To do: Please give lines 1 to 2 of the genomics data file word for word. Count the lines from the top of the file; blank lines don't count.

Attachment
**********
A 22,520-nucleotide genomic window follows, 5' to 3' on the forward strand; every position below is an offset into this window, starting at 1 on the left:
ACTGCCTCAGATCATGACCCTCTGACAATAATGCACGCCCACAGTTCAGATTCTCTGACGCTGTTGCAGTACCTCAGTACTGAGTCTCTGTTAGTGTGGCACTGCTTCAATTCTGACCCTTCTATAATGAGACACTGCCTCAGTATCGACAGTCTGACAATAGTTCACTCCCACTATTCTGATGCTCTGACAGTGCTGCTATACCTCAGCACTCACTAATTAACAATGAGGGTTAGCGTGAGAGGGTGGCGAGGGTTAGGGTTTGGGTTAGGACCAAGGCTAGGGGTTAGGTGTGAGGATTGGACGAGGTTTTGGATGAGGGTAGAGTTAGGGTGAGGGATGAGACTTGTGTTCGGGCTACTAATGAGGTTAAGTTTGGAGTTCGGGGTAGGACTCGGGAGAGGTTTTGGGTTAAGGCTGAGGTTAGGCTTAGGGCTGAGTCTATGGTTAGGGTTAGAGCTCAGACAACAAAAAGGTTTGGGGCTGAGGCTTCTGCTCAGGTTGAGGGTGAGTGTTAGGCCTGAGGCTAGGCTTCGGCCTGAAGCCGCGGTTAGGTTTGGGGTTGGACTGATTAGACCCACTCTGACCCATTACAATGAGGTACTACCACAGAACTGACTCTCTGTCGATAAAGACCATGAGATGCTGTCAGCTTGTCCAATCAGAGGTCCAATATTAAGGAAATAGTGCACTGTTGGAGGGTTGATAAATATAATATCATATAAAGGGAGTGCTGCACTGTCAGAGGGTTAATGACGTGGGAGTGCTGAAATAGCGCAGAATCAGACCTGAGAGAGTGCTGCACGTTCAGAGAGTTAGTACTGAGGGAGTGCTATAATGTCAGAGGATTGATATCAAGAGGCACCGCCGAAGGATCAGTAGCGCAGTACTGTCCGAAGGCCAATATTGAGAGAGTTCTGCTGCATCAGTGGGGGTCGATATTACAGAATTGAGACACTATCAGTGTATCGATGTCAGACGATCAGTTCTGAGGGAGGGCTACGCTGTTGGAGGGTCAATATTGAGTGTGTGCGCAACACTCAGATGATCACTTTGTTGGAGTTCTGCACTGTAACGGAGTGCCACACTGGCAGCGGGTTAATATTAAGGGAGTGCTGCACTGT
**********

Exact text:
A 22,520-nucleotide genomic window follows, 5' to 3' on the forward strand; every position below is an offset into this window, starting at 1 on the left:
ACTGCCTCAGATCATGACCCTCTGACAATAATGCACGCCCACAGTTCAGATTCTCTGACGCTGTTGCAGTACCTCAGTACTGAGTCTCTGTTAGTGTGGCACTGCTTCAATTCTGACCCTTCTATAATGAGACACTGCCTCAGTATCGACAGTCTGACAATAGTTCACTCCCACTATTCTGATGCTCTGACAGTGCTGCTATACCTCAGCACTCACTAATTAACAATGAGGGTTAGCGTGAGAGGGTGGCGAGGGTTAGGGTTTGGGTTAGGACCAAGGCTAGGGGTTAGGTGTGAGGATTGGACGAGGTTTTGGATGAGGGTAGAGTTAGGGTGAGGGATGAGACTTGTGTTCGGGCTACTAATGAGGTTAAGTTTGGAGTTCGGGGTAGGACTCGGGAGAGGTTTTGGGTTAAGGCTGAGGTTAGGCTTAGGGCTGAGTCTATGGTTAGGGTTAGAGCTCAGACAACAAAAAGGTTTGGGGCTGAGGCTTCTGCTCAGGTTGAGGGTGAGTGTTAGGCCTGAGGCTAGGCTTCGGCCTGAAGCCGCGGTTAGGTTTGGGGTTGGACTGATTAGACCCACTCTGACCCATTACAATGAGGTACTACCACAGAACTGACTCTCTGTCGATAAAGACCATGAGATGCTGTCAGCTTGTCCAATCAGAGGTCCAATATTAAGGAAATAGTGCACTGTTGGAGGGTTGATAAATATAATATCATATAAAGGGAGTGCTGCACTGTCAGAGGGTTAATGACGTGGGAGTGCTGAAATAGCGCAGAATCAGACCTGAGAGAGTGCTGCACGTTCAGAGAGTTAGTACTGAGGGAGTGCTATAATGTCAGAGGATTGATATCAAGAGGCACCGCCGAAGGATCAGTAGCGCAGTACTGTCCGAAGGCCAATATTGAGAGAGTTCTGCTGCATCAGTGGGGGTCGATATTACAGAATTGAGACACTATCAGTGTATCGATGTCAGACGATCAGTTCTGAGGGAGGGCTACGCTGTTGGAGGGTCAATATTGAGTGTGTGCGCAACACTCAGATGATCACTTTGTTGGAGTTCTGCACTGTAACGGAGTGCCACACTGGCAGCGGGTTAATATTAAGGGAGTGCTGCACTGT